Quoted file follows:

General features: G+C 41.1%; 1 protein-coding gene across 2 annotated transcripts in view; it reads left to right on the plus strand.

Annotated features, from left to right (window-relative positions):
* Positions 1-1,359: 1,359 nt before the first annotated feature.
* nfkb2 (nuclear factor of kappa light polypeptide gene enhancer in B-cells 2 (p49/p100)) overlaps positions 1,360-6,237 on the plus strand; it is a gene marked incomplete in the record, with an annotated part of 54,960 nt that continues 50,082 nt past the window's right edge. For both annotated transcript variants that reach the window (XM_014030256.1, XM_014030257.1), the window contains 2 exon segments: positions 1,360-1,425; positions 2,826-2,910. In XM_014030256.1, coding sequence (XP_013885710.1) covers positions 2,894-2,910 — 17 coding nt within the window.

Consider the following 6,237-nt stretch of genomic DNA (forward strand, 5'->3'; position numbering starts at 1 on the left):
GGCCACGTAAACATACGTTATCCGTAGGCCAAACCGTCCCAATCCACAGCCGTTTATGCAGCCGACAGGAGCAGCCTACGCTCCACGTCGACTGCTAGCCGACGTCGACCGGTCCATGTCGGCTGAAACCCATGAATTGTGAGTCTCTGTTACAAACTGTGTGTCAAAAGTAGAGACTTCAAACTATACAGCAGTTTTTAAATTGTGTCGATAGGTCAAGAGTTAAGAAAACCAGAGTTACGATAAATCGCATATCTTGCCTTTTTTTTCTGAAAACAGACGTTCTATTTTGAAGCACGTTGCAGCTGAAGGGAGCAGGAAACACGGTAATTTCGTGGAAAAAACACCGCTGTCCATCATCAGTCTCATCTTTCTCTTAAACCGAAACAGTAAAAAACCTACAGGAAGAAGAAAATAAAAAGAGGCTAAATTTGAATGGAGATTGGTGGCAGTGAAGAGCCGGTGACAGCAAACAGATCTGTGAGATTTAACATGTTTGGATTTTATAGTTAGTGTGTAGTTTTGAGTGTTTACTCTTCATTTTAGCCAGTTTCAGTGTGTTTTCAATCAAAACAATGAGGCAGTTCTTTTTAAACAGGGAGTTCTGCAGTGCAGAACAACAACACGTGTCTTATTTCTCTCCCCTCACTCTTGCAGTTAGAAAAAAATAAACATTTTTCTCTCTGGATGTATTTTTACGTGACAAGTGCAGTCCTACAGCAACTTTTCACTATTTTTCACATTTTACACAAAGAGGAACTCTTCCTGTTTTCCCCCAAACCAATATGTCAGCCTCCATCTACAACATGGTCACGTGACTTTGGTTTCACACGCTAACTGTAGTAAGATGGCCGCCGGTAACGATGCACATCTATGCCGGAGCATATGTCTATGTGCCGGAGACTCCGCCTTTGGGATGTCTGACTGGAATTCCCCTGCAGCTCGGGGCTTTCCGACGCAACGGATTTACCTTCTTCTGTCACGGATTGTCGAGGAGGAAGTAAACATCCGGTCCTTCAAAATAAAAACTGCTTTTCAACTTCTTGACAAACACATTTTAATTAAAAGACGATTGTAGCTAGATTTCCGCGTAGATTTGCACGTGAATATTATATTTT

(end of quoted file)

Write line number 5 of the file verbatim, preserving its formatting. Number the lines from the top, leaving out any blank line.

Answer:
Consider the following 6,237-nt stretch of genomic DNA (forward strand, 5'->3'; position numbering starts at 1 on the left):